Here at UCC we understand the fundamental need for traditional lecture halls, and we have some excellent ones on campus. As part of the strategy for the upgrading of UCC Teaching Spaces, €1.5 million has been allocated to upgrade the audio/visual capacity of these spaces. This includes increasing wifi capacity with the aim of having sufficient wifi coverage to allow a fully occupied room to access high speed internet access. In addition, all teaching spaces will have data projection capacity either through projectors or flat screens, and where needed, projectors will also be replaced.
|West Wing 5||Western Gateway Building G05||O'Rahilly Building 225||West Wing 6|
|Kane G19||Western Gateway Building G14||Aras na Laoi G30||Brookfield B02|
We also recognise that there is a growing need for different types of teaching spaces that encourage group work, project work and problem based learning. This type of learning improves students collaborative capacity, problem solving and communication ability; all of which are necessary skills employers are looking for in their future employees. This type of teaching also allows the lecturer to be much more creative in the design of their classes, and allows them to facilitate these types of activities and guide students instead of just delivering information directly.
There are some excellent examples of unique and beautiful lecture theaters from many universities. Some of these are bright, colourful and fun places to learn like these examples from Loughborough University.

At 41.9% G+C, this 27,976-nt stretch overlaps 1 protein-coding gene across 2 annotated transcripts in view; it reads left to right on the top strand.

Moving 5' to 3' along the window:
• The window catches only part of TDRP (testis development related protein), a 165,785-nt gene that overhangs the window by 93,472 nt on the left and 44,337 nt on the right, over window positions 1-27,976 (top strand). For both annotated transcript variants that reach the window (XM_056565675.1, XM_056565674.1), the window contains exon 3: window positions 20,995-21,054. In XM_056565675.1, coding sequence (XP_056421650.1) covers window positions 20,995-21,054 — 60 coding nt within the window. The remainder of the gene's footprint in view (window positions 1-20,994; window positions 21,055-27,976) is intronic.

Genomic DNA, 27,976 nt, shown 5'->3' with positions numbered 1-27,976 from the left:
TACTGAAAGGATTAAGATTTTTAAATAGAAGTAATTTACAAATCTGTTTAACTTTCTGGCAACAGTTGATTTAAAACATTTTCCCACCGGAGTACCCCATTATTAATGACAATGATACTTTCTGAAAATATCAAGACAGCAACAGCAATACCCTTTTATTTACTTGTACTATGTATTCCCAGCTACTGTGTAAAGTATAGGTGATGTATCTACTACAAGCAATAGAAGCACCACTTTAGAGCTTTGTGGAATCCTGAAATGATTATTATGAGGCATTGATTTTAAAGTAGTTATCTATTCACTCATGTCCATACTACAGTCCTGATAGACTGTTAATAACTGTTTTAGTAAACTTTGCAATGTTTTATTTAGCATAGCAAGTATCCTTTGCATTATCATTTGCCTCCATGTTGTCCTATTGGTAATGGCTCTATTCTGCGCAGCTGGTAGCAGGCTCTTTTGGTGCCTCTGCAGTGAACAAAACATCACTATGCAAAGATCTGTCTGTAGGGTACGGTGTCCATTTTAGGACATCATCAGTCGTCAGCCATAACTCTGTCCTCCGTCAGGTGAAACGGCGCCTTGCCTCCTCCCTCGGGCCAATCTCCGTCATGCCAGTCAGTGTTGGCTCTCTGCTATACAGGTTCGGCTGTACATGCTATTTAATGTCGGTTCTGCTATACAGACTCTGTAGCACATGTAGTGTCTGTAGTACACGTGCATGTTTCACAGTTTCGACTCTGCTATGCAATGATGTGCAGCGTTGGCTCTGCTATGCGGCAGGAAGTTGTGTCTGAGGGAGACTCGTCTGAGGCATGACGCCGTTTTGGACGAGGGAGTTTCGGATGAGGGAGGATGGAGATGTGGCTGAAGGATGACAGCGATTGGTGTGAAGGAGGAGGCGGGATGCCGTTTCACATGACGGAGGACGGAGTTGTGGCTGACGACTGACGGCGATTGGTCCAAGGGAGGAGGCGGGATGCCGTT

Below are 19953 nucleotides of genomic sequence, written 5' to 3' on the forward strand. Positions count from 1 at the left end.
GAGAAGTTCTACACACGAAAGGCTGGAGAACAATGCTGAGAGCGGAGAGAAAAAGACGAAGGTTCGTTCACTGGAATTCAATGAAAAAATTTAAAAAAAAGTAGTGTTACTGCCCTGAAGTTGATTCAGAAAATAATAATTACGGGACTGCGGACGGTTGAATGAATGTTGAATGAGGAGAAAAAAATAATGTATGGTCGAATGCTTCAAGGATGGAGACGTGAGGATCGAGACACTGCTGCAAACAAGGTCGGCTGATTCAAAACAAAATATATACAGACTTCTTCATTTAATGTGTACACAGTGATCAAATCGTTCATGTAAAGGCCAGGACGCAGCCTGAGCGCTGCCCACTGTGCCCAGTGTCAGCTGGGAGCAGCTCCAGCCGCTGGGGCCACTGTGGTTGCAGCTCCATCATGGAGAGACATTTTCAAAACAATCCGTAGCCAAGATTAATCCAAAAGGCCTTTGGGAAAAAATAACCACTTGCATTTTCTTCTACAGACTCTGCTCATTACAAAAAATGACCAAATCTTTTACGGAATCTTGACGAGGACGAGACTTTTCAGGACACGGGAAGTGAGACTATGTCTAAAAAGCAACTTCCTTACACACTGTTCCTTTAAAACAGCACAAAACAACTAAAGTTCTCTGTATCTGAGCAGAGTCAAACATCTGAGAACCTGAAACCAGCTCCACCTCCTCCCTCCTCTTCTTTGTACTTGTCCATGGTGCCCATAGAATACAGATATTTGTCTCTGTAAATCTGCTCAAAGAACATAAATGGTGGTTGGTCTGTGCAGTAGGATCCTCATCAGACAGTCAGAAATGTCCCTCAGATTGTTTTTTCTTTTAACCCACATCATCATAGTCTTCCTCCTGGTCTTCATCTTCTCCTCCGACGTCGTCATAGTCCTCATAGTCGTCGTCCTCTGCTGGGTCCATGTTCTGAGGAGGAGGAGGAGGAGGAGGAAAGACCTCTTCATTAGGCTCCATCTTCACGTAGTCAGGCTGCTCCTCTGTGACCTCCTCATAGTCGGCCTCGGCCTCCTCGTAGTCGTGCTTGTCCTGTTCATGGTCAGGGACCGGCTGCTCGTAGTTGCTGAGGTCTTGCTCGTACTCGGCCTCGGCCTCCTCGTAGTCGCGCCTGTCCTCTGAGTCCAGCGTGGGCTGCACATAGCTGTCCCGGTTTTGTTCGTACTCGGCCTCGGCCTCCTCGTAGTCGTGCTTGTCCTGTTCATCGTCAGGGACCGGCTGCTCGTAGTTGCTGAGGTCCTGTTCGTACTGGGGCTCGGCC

Other universities have chosen inspirational architecture as a way of creating great lecture theaters such as this one in the Queens College, University of Oxford.
Instead of standing at the front of the class, some lecture halls have been designed to put the lecturer in the centre of the room, with students sitting in a circular or oval shape around them. There are many examples of these types of lecture halls, for example below (left to right) are rooms from the University of Technology Sydney, Coventry University and Loughborough University.
And finally there are now examples of lecture halls designed to facilitate group work. Two designs that facilitate this type of study are the scalloped shaped benches which can be seen at Coventry University (L) and the grouped benches at Queens University Belfast (R).